Got Font?

"Got Font?"  The name of this quilt came from the fabric, most of which has wording, letters, and numbers on it.  I found it in a Jelly Roll a couple of years ago and haven't known what to do with it until I saw this pattern!

“Got Font?” The name of this quilt came from the fabric, most of which has wording, letters, and numbers on it. I found it in a Jelly Roll a couple of years ago and haven’t known what to do with it until I saw this pattern!


I am absolutely in love with Creative Grids rulers, especially these specialty rulers.  This pattern, "Teacups" by Jay Bird Quilts, uses 2 1/2" strips to create a tumbler quilt.  Julie from Jay Bird uses the Double-Strip Tumbler ruler in her pattern to cut the tumbler pieces, and I have to say, I really enjoyed using this technique.  (The pattern also includes a template if you don't want to use the ruler.)  If you don't already have 2 1/2" strips to work with, one side of the ruler is a 2 1/2" ruler, while the other side of the ruler cuts the tumblers.

I am absolutely in love with Creative Grids rulers, especially these specialty rulers. This pattern, “Teacups” by Jay Bird Quilts, uses 2 1/2″ strips to create a tumbler quilt. Julie from Jay Bird uses the Double-Strip Tumbler ruler in her pattern to cut the tumbler pieces, and I have to say, I really enjoyed using this technique. (The pattern also includes a template if you don’t want to use the ruler.) If you don’t already have 2 1/2″ strips to work with, one side of the ruler is a 2 1/2″ ruler, while the other side of the ruler cuts the tumblers.


The pattern begins with seaming sets of (2) 2 1/2" strips.  I chose to use as much contrast as I could in my strip sets, although I was working with neutrals, so this is not a high contrast quilt.  After seaming the strip sets and pressing them open, I used the Double-Strip Tumbler ruler to cut the tumblers.  I also used "background" tumblers made from Osnaburg fabric.  This gave the quilt an earthy, "organic" look and feel.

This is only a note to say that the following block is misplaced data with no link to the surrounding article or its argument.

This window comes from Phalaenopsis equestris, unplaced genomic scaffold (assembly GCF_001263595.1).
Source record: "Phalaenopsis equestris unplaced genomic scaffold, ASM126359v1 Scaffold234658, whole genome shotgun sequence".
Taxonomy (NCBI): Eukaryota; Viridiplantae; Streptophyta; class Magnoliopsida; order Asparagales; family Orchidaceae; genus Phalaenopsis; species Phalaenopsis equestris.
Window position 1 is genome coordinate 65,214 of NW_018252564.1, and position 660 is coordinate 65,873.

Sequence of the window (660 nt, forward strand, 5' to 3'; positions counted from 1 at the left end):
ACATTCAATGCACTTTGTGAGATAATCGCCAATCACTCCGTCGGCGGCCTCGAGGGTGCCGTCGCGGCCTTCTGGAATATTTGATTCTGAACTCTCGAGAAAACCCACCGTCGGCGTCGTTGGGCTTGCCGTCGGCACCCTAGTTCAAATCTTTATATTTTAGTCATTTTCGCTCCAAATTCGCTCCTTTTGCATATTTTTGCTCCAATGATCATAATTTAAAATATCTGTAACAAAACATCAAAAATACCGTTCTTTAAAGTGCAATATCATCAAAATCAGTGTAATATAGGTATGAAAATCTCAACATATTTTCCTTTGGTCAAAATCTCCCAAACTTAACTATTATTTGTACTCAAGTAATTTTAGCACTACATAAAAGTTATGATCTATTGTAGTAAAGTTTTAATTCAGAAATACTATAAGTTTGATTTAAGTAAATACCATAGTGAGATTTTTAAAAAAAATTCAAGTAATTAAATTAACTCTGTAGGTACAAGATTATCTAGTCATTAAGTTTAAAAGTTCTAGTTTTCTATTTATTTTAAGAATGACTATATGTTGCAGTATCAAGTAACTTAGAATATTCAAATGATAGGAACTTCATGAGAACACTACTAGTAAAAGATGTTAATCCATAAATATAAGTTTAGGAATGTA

The pattern begins with seaming sets of (2) 2 1/2″ strips. I chose to use as much contrast as I could in my strip sets, although I was working with neutrals, so this is not a high contrast quilt. After seaming the strip sets and pressing them open, I used the Double-Strip Tumbler ruler to cut the tumblers. I also used “background” tumblers made from Osnaburg fabric. This gave the quilt an earthy, “organic” look and feel.


Here are the first couple of rows of tumblers sewn together.  The tumblers on the end are trimmed in order to square up the quilt.  The instructions in the pattern actually say to trim the excess from the ends after the whole quilt top has been pieced.  I find that too difficult, and prefer to cut the pieces to size as I go.

Here are the first couple of rows of tumblers sewn together. The tumblers on the end are trimmed in order to square up the quilt. The instructions in the pattern actually say to trim the excess from the ends after the whole quilt top has been pieced. I find that too difficult, and prefer to cut the pieces to size as I go.


Rows all laid out and ready to sew!

Rows all laid out and ready to sew!


All pieced together and quilted- a little swirl to balance all of those straight lines!

All pieced together and quilted- a little swirl to balance all of those straight lines!